Admitted to God, to ourselves and to another human being the exact nature of our wrongs.
Were entirely ready to have God remove all these defects of character.
Humbly asked Him to remove our shortcomings.
Made a list of all persons we had harmed, and became willing to make amends to them all.
Made direct amends to such people wherever possible, except when to do so would injure them or others.
Continued to take personal inventory and when we were wrong promptly admitted it.
Sought through prayer and meditation to improve our conscious contact with God as we understood Him, praying only for knowledge of His will for us and the power to carry that out.
Having had a spiritual awakening as the result of these steps, we tried to carry this message to alcoholics and to practice these principles in all our affairs.
I an absolutely stunning example of what one person can do for the world, as of 9-1-2013, A.A. has a presence in over 170 countries, with an estimated total of 114,070 groups and more than 2 million members. And perhaps most extraordinary, the entire operation is operated by volunteers. These are people who have experienced the horrors of alcoholism and, more importantly, the joy of on-going recovery. This joy is frequently enhanced as they share with and guide others. This is tremendously important because recovery and rehab programs can be overwhelmingly expensive, often costing thousands of dollars per week.
Understandably, a program doing so much good work cannot do so without conflict. Secular-humanist psychologists go to great lengths to discredit AA. They often rail against the possibility that a mythical god could be involved in a person’s recovery. Some have gone so far as to suggest that the alcoholics can cure themselves and that A-A is “cult-like” organization that is dangerous and counter-productive.
In an interesting twist of fate, “step 12” on the AA list is a perfect corollary to John Muir’s life and work:
“Having had a spiritual awakening as the result of these steps, we tried to carry this message to alcoholics and to practice these principles in all our affairs.”
Muir’s daily life typically involved “spiritual awakenings” and he dedicated his life to encouraging others to go to the mountains and be “reborn.”
Buckminster Fuller is described in Wikipedia as a: “designer, inventor, engineer, mathematician, architect, cartographer, philosopher, poet, cosmogonist and visionary.” He wrote over 30 books and qualifies as a true renaissance thinker. Among his many inventions is the “geodesic dome,” which inspired scientists who discovered “Carbon 60” (hollow carbon molecules) to name them “Buckminsterfullerenes,” or “buckyballs,” for short.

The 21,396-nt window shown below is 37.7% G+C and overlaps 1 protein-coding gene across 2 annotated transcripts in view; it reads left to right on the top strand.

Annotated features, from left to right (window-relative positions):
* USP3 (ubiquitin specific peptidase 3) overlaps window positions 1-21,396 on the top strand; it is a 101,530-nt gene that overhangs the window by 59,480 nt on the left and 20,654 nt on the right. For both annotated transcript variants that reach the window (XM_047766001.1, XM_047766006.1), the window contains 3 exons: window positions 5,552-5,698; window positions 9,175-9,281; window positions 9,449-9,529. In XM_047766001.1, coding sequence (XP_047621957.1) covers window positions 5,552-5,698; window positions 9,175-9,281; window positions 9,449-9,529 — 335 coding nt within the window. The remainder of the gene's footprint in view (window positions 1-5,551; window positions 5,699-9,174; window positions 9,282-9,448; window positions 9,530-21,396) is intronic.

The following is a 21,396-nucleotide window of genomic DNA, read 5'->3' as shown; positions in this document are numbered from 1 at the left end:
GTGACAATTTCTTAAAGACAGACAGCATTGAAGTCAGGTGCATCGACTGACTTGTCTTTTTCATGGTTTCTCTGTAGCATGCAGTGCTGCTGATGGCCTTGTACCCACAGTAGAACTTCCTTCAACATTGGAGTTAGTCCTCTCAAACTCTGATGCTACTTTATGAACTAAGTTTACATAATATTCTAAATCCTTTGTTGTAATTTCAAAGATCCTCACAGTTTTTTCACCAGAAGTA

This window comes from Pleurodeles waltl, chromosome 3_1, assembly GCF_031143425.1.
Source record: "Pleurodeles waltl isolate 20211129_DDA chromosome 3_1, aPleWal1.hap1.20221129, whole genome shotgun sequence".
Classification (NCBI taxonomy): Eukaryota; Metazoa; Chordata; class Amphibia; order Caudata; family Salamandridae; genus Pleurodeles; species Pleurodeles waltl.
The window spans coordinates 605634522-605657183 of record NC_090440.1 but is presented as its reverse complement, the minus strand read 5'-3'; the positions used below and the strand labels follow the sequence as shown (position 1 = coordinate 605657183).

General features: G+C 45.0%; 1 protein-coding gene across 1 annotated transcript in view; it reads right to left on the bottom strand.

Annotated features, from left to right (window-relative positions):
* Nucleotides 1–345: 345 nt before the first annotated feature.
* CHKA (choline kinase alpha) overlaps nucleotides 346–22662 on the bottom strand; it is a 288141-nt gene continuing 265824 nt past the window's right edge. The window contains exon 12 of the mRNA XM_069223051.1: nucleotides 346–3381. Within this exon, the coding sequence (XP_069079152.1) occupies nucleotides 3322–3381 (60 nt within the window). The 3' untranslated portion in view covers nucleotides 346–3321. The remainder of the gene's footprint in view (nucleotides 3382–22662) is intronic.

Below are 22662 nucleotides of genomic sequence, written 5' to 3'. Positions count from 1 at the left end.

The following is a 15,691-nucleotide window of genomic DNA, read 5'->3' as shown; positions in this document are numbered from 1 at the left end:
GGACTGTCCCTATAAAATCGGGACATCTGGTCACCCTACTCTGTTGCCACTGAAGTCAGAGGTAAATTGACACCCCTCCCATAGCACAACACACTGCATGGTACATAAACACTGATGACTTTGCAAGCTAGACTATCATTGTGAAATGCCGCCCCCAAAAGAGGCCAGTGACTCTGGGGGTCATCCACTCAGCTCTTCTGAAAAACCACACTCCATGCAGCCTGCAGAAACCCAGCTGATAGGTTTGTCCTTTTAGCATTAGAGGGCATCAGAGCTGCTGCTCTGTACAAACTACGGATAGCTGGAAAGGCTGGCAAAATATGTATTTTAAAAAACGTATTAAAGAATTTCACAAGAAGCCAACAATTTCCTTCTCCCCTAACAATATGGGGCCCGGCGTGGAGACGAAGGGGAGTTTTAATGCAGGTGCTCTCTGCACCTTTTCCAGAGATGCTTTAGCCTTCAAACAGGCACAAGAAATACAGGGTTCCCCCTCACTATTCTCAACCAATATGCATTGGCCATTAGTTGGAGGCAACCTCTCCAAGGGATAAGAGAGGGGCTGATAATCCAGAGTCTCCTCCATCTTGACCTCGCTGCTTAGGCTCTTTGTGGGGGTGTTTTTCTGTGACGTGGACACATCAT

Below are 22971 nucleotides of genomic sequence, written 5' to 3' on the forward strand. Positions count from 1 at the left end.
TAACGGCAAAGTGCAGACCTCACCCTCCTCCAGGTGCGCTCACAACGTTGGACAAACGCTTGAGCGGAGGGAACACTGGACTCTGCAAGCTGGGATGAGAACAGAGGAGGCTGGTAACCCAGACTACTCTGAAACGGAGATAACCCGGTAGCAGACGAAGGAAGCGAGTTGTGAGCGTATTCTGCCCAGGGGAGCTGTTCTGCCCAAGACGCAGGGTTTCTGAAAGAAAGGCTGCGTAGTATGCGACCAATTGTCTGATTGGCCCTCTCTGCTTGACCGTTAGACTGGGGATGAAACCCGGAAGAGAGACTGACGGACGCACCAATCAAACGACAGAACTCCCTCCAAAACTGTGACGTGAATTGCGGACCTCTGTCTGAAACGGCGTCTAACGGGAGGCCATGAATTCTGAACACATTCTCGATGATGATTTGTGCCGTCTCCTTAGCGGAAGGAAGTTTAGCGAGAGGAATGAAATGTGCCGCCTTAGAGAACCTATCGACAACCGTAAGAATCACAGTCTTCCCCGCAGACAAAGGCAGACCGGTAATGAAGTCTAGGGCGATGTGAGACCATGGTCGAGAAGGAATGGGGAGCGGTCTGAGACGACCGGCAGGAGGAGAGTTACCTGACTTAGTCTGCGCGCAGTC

Two titles that could be added to Fuller are prophet and theologian. Fuller died 33 years ago, but his concept of “Design Science Revolution” has proven to be a prophetic foreshadowing of the “Intelligent Design” movement which is currently gaining acceptance in wider and wider circles.
As for theologian:
When I first heard about Fuller, I assumed that he was most likely another post-renaissance (“New Age”) practitioner of scientism who threw God out along with the pre-renaissance baptismal water. However, after reading his quote, “I seem to be a verb,” I became more curious and wanted to know more about him.
What I found was that Fuller retained the open-minded spirit of the true renaissance thinkers (Galileo-Kepler et al)) who attempted to integrate the physical, mental and spiritual essences of humanity. As a “free-thinker,” Fuller was not concerned with whether his fellow scientists (or anyone) agreed or disagreed with his views. This could not have been more evident than by his view on religion. He was clear to point out that, although his religion was vitally important, it was an extremely personal issue and not something that people should be “wearing on their shirtsleeves.”
Fuller must have appreciated the mystery of synchronicities and therefore would not have been surprised that by such an event, someone on Facebook shared this extraordinary link to “brainpickings” website and the shocking proclamation from Fuller:
“The synergetic integral of the totality of all principles is God, whose sum-total behavior in pure principle is beyond our comprehension and is utterly mysterious to us, because as humans — in pure principle — we do not and never will know all the principles.” Buckminster Fuller
“It ain’t what you don’t know that gets you into trouble. It’s what you know for sure that just ain’t so.” – Mark Twain